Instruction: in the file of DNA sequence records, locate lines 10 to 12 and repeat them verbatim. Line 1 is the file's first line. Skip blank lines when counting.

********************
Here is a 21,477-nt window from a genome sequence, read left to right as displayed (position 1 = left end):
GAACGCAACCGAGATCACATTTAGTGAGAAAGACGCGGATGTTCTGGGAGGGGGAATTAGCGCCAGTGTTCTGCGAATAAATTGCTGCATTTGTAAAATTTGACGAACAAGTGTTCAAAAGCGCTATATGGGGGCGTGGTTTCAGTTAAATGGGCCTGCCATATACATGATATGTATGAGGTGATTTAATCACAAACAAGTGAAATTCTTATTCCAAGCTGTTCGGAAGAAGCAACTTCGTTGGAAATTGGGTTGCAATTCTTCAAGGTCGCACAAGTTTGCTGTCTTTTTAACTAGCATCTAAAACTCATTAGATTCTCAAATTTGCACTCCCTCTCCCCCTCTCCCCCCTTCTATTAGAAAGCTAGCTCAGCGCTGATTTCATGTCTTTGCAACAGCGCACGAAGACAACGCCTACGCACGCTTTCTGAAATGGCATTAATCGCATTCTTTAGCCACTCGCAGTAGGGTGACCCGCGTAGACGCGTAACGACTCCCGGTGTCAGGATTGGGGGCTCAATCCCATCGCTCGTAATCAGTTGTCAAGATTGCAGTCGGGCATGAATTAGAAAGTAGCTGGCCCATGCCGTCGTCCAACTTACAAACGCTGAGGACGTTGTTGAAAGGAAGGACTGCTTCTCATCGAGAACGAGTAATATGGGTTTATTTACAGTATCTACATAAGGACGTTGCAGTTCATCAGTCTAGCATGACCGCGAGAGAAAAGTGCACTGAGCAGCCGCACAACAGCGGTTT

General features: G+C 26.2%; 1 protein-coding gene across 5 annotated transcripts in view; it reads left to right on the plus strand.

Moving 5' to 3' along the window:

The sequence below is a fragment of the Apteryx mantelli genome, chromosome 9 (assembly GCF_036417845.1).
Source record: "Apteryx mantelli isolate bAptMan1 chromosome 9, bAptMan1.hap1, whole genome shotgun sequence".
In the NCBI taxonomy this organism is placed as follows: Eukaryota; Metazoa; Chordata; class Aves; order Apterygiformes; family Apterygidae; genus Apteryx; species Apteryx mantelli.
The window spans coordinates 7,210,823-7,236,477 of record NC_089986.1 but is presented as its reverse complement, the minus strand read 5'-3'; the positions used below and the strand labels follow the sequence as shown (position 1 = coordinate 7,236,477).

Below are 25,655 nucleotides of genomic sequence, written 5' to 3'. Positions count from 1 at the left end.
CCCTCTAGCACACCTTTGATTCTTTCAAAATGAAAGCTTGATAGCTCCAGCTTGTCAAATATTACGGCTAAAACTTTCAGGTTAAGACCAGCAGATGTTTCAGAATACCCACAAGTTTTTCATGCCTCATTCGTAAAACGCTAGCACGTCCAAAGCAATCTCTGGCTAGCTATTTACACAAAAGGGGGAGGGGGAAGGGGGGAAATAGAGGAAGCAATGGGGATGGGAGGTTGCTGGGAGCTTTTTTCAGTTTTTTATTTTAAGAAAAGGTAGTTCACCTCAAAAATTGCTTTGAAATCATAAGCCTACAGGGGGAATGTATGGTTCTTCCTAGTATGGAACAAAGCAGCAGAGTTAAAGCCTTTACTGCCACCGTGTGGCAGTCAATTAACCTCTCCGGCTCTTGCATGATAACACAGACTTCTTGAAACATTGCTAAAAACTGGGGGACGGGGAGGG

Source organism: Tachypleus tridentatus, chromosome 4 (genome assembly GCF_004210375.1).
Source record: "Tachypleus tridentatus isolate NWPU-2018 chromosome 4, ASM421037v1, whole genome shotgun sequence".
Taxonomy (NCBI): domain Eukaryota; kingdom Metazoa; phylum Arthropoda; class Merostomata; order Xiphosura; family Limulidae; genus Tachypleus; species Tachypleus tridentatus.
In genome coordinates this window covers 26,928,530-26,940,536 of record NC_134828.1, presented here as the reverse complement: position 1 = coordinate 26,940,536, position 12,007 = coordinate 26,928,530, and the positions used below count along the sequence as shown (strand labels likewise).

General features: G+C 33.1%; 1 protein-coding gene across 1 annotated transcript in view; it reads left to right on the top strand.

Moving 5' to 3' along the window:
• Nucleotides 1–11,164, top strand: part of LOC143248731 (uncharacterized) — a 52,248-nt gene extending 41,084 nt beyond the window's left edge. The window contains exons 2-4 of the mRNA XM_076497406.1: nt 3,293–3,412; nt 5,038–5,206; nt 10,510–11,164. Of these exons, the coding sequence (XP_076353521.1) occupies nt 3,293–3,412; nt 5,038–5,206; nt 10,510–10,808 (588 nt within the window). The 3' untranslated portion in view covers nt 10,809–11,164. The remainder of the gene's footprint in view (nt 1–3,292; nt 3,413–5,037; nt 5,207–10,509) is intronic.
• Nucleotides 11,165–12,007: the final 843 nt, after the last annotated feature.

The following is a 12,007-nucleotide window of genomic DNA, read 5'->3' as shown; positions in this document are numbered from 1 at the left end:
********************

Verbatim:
CCCTCTAGCACACCTTTGATTCTTTCAAAATGAAAGCTTGATAGCTCCAGCTTGTCAAATATTACGGCTAAAACTTTCAGGTTAAGACCAGCAGATGTTTCAGAATACCCACAAGTTTTTCATGCCTCATTCGTAAAACGCTAGCACGTCCAAAGCAATCTCTGGCTAGCTATTTACACAAAAGGGGGAGGGGGAAGGGGGGAAATAGAGGAAGCAATGGGGATGGGAGGTTGCTGGGAGCTTTTTTCAGTTTTTTATTTTAAGAAAAGGTAGTTCACCTCAAAAATTGCTTTGAAATCATAAGCCTACAGGGGGAATGTATGGTTCTTCCTAGTATGGAACAAAGCAGCAGAGTTAAAGCCTTTACTGCCACCGTGTGGCAGTCAATTAACCTCTCCGGCTCTTGCATGATAACACAGACTTCTTGAAACATTGCTAAAAACTGGGGGACGGGGAGGG

Source organism: Tachypleus tridentatus, chromosome 4 (genome assembly GCF_004210375.1).
Source record: "Tachypleus tridentatus isolate NWPU-2018 chromosome 4, ASM421037v1, whole genome shotgun sequence".